Economic Hyperinflation

March 3, 2022

Hyperinflation is a phrase used to describe an economy’s rapid, excessive, and out-of-control price increases. While inflation is a measure of the rate at which prices for goods and services rise, hyperinflation is when prices rise at a rate of more than 50% each month.

Although hyperinflation is a rare occurrence in developed economies, it has occurred in countries such as China, Germany, Russia, Hungary, and Argentina on numerous occasions throughout history.

When prices grow by more than 50% each month over a period of time, it is called hyperinflation. Inflation in the United States, as measured by the Consumer Price Index (CPI), has been around 2% each year since 2011, according to the Bureau of Labor Statistics. The CPI is just a price index for a specific basket of goods and services.

Due to increasing prices, hyperinflation causes consumers and businesses to require more money to purchase goods.

Normal inflation is measured in monthly price increases, whereas hyperinflation is measured in exponential daily price increases that can range from 5% to 10% per day. When the inflation rate hits 50% for a month, it is called hyperinflation.

Hyperinflation: An Overview

Consider the cost of food shopping increasing from $500 per week to $750 per week the following month, then to $1,125 per week the following month, and so on. When wages in an economy don’t keep up with inflation, people’s standards of living fall because they can’t afford to pay for their fundamental demands and living expenses.

Hyperinflation can have a variety of economic implications. People may stockpile items, even perishables like food, in response to increased costs, resulting in food shortages.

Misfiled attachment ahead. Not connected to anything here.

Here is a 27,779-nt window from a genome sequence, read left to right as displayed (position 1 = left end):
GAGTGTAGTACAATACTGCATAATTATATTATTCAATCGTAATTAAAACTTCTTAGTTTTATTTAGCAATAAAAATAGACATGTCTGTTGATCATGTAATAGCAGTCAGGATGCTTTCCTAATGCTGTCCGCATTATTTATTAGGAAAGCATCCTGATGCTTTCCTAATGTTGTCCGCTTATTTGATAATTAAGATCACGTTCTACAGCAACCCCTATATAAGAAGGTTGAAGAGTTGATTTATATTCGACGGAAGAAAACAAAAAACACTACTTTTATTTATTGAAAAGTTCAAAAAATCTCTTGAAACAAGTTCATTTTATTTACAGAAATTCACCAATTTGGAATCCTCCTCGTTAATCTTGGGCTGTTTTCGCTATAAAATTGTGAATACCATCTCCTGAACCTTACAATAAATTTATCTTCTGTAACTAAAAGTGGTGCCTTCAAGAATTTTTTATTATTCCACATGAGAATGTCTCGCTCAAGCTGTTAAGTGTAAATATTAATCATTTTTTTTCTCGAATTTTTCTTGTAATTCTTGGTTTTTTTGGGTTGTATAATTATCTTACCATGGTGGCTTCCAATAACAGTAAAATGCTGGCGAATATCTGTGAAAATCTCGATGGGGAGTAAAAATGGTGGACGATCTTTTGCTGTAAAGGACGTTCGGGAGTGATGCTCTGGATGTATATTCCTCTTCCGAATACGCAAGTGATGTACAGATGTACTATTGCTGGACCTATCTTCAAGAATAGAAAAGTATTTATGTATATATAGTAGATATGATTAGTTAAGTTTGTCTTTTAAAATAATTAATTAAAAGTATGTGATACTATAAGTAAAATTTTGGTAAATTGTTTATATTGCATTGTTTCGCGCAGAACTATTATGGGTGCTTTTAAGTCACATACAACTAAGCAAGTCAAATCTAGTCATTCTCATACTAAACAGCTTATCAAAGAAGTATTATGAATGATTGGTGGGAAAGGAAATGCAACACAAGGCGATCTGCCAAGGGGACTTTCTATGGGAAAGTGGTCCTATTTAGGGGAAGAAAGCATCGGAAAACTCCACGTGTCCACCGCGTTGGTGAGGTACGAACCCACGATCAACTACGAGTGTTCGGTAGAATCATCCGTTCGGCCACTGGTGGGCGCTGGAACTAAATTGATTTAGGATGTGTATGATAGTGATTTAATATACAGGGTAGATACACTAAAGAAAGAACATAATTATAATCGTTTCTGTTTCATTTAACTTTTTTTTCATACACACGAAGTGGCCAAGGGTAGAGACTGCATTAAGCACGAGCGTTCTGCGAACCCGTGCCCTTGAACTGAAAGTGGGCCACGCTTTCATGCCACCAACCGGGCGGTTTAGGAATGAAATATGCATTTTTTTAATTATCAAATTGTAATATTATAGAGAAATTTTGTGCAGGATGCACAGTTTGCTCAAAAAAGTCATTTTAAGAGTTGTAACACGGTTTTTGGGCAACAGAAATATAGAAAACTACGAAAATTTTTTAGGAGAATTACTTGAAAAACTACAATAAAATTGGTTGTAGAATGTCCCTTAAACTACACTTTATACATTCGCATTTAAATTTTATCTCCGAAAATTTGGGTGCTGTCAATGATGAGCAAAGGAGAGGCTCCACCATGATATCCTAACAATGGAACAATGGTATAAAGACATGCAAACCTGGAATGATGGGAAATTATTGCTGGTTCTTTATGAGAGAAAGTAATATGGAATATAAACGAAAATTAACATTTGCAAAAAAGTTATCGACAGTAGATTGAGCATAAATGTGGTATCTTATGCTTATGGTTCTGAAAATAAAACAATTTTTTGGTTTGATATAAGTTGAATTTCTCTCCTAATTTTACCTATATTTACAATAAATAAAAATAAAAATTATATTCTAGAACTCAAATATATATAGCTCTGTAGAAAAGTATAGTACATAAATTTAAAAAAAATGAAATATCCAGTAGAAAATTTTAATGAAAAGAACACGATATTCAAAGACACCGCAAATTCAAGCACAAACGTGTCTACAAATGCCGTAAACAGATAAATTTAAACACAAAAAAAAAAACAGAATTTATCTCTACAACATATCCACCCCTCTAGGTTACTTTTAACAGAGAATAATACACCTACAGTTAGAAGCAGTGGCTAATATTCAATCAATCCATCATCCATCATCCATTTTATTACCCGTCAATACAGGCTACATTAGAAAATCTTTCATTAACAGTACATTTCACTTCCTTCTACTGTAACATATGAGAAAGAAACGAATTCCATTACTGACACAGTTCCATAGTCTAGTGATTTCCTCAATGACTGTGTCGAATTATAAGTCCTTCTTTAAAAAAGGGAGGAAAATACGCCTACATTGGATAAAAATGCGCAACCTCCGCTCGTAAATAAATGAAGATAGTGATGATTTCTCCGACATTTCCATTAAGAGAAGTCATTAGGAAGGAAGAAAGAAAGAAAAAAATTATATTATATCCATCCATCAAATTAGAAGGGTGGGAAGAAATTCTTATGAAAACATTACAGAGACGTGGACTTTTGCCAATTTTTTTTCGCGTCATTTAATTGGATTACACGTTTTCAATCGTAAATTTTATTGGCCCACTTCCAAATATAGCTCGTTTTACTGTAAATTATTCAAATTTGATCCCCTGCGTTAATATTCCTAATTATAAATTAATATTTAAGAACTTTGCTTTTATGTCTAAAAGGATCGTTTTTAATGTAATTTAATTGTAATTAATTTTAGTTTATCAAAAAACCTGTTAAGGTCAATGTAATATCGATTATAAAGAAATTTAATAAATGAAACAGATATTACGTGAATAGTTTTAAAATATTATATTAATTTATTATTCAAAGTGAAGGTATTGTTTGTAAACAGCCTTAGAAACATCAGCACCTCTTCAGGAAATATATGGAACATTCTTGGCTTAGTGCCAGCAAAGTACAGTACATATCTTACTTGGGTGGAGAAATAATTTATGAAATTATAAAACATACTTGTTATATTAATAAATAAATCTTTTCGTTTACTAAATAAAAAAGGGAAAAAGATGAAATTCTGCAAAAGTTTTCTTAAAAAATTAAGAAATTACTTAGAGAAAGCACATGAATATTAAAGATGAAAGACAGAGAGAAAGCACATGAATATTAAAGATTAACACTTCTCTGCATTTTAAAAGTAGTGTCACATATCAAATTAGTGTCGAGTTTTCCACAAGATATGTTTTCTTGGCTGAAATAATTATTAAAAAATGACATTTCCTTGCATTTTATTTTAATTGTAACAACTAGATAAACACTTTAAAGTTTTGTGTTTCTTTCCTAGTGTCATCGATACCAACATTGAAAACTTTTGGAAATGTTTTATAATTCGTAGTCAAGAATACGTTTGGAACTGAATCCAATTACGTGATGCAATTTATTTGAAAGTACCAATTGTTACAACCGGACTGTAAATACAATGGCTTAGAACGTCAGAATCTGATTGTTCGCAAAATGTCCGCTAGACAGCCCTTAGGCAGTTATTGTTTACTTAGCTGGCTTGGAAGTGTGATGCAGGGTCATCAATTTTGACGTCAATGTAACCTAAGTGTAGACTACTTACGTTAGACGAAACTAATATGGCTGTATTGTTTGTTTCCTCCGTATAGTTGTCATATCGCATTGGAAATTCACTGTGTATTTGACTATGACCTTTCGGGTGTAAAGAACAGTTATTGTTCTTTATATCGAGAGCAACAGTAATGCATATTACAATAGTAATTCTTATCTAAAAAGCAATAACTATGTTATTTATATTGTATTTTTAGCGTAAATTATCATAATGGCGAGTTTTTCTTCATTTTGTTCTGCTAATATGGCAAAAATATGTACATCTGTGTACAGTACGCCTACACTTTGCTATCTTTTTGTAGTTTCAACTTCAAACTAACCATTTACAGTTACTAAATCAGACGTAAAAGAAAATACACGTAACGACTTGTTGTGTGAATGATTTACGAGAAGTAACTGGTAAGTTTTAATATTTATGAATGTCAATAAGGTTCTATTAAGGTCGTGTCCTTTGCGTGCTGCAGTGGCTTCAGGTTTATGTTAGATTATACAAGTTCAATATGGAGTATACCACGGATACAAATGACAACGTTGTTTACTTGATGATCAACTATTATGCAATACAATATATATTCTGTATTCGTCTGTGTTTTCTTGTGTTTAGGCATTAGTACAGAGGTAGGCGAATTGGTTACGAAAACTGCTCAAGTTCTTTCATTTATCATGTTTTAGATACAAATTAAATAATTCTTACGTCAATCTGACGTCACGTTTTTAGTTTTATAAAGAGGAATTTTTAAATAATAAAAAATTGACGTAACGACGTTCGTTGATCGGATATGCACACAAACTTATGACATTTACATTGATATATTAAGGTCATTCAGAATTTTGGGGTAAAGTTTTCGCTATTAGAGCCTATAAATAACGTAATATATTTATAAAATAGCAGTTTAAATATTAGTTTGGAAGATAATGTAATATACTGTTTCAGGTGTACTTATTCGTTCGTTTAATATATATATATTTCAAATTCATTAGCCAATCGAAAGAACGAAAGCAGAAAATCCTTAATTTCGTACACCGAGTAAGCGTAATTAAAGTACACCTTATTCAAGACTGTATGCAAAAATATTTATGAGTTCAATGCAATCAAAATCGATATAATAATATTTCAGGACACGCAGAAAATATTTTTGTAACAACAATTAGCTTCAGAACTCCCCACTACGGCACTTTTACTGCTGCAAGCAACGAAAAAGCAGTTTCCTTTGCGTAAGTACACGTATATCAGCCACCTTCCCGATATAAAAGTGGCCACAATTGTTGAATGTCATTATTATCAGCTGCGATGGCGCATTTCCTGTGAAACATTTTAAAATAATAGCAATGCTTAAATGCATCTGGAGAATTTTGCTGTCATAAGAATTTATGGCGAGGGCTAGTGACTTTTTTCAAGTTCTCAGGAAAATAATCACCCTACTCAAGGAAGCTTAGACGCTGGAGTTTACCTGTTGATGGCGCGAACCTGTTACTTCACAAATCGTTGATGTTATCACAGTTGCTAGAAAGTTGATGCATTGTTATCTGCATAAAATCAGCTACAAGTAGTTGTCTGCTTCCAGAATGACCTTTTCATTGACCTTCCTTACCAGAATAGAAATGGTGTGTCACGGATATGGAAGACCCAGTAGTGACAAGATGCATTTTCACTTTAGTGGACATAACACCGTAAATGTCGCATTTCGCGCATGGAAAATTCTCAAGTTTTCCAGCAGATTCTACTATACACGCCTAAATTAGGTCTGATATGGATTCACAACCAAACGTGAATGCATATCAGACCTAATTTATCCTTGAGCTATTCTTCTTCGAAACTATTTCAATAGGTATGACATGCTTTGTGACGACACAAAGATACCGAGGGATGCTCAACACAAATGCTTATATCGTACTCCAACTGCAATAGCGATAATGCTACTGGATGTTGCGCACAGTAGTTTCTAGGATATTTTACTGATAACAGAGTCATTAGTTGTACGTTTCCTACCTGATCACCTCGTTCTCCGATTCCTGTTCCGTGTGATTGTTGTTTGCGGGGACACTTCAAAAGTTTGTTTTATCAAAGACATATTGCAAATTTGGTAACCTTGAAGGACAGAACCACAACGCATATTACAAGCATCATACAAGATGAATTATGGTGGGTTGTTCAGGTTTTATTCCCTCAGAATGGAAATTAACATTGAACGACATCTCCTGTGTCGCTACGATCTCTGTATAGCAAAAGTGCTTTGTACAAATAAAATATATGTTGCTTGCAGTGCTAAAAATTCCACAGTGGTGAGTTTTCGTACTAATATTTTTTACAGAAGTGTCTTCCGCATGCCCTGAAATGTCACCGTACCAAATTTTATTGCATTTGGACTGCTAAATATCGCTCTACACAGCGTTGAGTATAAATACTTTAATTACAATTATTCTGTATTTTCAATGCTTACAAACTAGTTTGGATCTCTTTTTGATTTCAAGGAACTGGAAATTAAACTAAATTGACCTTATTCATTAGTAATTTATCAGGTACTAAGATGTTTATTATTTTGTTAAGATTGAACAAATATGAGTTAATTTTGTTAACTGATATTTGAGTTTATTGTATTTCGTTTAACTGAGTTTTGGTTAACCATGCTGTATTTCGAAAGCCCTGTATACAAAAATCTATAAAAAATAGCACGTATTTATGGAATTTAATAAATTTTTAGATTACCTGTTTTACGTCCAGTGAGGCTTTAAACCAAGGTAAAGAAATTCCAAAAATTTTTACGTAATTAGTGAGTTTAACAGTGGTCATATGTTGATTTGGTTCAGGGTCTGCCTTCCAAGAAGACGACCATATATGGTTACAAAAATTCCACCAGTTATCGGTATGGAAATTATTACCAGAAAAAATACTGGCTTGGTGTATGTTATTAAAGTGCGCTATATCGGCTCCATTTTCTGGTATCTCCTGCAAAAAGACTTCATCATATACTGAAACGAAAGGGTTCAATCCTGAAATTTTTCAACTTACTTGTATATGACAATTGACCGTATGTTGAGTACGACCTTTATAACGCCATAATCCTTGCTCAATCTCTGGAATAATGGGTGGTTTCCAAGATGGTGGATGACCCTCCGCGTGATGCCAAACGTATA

When prices grow too quickly, cash and bank deposits lose value or become worthless since the money has considerably less purchasing power. The financial status of consumers deteriorates, which might lead to bankruptcy.

People may also refuse to deposit money in financial institutions, causing banks and lenders to fail. Tax revenues may also plummet if consumers and businesses can’t pay, which might result in governments failing to deliver fundamental services.

What Causes Hyperinflation?

Although hyperinflation can be caused by a variety of factors, the following are some of the most typical causes.

Excessive Money Supply

In periods of severe economic turbulence and distress, hyperinflation has occurred. A depression is a prolonged period of a contracting economy, meaning the growth rate is negative.

A recession is defined as a prolonged period of negative growth lasting longer than two quarters or six months. A depression, on the other hand, can endure for years and is characterized by exceptionally high unemployment, corporate and personal bankruptcies, lower productive output, and limited lending or credit availability.

The central bank’s response to a depression is usually an increase in the money supply. The additional funds are intended to entice banks to lend to consumers and businesses in order to stimulate spending and investment.

Loss of Confidence in the Economy or Monetary System